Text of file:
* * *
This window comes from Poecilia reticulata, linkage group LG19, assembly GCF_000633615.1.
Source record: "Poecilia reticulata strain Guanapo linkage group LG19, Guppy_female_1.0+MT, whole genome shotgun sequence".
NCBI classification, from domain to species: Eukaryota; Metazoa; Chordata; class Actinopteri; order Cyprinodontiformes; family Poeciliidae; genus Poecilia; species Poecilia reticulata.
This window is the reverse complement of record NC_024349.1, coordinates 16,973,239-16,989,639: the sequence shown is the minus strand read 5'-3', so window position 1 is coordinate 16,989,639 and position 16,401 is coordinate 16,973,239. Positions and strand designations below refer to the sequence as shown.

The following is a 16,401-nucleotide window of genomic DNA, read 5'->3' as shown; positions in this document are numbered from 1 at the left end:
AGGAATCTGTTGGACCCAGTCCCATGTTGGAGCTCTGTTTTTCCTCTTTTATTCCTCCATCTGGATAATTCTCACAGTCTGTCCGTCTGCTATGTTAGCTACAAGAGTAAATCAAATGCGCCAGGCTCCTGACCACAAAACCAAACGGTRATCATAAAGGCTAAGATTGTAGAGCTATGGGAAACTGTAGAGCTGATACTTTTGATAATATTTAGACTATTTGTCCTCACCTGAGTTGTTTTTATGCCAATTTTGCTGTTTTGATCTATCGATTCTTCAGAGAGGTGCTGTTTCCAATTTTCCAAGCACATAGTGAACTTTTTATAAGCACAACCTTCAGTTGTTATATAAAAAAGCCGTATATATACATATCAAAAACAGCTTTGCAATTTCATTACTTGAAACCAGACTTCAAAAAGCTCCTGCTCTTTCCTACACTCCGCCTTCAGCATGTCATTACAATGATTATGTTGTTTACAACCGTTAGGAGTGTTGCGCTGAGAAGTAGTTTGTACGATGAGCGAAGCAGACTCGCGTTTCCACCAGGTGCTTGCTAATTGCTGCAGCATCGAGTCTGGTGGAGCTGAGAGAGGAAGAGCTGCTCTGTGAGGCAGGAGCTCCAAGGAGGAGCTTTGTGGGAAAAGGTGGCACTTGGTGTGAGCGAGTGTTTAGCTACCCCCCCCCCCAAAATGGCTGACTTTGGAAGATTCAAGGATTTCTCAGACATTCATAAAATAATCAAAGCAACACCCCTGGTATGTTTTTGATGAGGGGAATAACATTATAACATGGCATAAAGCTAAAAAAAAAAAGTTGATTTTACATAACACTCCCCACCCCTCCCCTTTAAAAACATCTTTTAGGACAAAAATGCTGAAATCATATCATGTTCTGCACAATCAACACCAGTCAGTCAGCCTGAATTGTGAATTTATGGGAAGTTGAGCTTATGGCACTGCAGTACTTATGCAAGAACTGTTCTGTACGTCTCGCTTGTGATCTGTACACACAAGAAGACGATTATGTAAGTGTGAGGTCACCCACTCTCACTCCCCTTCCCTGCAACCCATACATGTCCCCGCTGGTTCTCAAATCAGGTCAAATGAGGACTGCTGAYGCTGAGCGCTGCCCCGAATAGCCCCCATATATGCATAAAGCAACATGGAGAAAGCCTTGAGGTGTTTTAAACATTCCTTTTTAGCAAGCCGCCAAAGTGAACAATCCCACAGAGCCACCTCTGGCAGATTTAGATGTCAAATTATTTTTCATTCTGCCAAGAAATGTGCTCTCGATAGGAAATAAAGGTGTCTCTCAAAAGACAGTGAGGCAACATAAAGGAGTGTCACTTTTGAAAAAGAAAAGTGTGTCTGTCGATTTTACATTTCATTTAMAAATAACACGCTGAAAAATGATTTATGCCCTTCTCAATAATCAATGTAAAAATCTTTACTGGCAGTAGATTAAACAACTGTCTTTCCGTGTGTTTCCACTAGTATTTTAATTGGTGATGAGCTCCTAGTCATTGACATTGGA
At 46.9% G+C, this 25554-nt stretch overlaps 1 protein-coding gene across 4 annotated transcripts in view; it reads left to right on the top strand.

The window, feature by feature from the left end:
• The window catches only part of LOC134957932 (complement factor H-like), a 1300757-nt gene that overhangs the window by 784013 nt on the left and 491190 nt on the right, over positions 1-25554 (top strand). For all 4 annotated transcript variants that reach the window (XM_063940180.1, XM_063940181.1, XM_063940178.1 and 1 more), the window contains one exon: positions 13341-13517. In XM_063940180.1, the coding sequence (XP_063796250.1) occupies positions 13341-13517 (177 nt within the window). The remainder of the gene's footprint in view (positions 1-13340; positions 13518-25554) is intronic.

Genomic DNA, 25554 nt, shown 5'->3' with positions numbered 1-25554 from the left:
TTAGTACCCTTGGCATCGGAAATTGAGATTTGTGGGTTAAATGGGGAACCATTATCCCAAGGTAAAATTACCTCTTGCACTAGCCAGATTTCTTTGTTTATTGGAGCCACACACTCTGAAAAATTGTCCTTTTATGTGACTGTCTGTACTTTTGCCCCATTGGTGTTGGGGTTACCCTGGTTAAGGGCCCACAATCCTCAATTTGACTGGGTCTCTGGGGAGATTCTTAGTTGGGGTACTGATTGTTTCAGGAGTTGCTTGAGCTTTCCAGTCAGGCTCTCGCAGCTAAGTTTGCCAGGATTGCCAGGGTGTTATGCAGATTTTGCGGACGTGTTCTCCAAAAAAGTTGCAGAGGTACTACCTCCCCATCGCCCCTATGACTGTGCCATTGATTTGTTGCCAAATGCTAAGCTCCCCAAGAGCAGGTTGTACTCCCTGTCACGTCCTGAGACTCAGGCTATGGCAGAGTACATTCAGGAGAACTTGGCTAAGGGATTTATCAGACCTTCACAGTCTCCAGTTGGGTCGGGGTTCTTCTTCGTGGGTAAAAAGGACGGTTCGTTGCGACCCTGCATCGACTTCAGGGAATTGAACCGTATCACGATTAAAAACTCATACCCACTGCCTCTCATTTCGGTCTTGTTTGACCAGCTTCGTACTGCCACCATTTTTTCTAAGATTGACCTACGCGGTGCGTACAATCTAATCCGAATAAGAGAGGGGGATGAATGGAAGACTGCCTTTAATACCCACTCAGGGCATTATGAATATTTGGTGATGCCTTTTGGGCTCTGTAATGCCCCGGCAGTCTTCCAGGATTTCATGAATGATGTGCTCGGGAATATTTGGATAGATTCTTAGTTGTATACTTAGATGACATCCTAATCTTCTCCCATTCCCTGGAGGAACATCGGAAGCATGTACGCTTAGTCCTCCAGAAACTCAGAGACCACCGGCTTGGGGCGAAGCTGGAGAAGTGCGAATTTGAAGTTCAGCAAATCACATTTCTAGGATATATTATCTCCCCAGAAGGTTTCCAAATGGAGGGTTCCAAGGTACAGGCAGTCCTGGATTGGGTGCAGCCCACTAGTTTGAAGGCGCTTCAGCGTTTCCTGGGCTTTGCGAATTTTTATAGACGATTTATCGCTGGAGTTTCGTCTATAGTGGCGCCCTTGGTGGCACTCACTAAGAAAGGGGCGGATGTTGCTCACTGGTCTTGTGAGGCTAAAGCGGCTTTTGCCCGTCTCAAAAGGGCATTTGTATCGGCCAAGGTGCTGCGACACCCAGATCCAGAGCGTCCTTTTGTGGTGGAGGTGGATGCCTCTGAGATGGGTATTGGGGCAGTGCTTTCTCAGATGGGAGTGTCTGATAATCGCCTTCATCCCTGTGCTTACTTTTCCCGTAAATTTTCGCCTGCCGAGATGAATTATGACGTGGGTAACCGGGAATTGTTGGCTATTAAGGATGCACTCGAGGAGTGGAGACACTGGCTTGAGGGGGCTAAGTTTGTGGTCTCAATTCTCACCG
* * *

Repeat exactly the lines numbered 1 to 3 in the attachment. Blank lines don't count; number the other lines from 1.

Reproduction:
This window comes from Poecilia reticulata, linkage group LG19, assembly GCF_000633615.1.
Source record: "Poecilia reticulata strain Guanapo linkage group LG19, Guppy_female_1.0+MT, whole genome shotgun sequence".
NCBI classification, from domain to species: Eukaryota; Metazoa; Chordata; class Actinopteri; order Cyprinodontiformes; family Poeciliidae; genus Poecilia; species Poecilia reticulata.